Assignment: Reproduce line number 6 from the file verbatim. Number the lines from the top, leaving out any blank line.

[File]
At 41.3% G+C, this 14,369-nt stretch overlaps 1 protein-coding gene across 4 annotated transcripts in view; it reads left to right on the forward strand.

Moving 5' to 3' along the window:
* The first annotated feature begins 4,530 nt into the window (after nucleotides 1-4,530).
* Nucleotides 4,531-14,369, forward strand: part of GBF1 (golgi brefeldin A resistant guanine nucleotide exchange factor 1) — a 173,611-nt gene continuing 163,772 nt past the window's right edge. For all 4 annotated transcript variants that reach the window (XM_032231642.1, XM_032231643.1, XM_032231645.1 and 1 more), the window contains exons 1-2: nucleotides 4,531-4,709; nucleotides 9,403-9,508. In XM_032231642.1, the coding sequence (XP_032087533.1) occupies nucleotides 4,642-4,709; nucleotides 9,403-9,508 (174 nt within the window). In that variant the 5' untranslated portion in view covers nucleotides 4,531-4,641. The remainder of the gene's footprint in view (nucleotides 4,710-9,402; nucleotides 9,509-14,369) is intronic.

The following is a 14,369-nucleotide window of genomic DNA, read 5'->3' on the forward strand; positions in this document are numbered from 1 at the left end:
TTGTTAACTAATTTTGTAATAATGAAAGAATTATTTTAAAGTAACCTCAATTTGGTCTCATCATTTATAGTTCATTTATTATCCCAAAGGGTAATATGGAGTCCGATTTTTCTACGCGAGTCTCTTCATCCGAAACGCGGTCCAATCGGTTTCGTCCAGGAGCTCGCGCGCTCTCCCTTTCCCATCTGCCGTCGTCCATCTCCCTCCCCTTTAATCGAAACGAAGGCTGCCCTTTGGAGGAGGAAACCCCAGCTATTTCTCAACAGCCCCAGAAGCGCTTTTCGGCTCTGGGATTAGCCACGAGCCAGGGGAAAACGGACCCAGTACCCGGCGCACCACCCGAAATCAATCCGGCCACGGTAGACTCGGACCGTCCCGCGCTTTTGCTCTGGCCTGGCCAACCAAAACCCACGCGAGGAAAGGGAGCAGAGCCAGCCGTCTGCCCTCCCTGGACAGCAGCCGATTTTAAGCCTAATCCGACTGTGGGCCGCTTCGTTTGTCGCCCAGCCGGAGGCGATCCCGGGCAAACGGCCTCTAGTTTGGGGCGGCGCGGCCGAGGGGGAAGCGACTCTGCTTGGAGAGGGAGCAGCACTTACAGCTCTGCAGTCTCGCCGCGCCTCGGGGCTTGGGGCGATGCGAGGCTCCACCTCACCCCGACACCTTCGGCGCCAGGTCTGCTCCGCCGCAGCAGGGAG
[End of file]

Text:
TTGTTAACTAATTTTGTAATAATGAAAGAATTATTTTAAAGTAACCTCAATTTGGTCTCATCATTTATAGTTCATTTATTATCCCAAAGGGTAATATGGAGTCCGATTTTTCTACGCGAGTCTCTTCATCCGAAACGCGGTCCAATCGGTTTCGTCCAGGAGCTCGCGCGCTCTCCCTTTCCCATCTGCCGTCGTCCATCTCCCTCCCCTTTAATCGAAACGAAGGCTGCCCTTTGGAGGAGGAAACCCCAGCTATTTCTCAACAGCCCCAGAAGCGCTTTTCGGCTCTGGGATTAGCCACGAGCCAGGGGAAAACGGACCCAGTACCCGGCGCACCACCCGAAATCAATCCGGCCACGGTAGACTCGGACCGTCCCGCGCTTTTGCTCTGGCCTGGCCAACCAAAACCCACGCGAGGAAAGGGAGCAGAGCCAGCCGTCTGCCCTCCCTGGACAGCAGCCGATTTTAAGCCTAATCCGACTGTGGGCCGCTTCGTTTGTCGCCCAGCCGGAGGCGATCCCGGGCAAACGGCCTCTAGTTTGGGGCGGCGCGGCCGAGGGGGAAGCGACTCTGCTTGGAGAGGGAGCAGCACTTACAGCTCTGCAGTCTCGCCGCGCCTCGGGGCTTGGGGCGATGCGAGGCTCCACCTCACCCCGACACCTTCGGCGCCAGGTCTGCTCCGCCGCAGCAGGGAG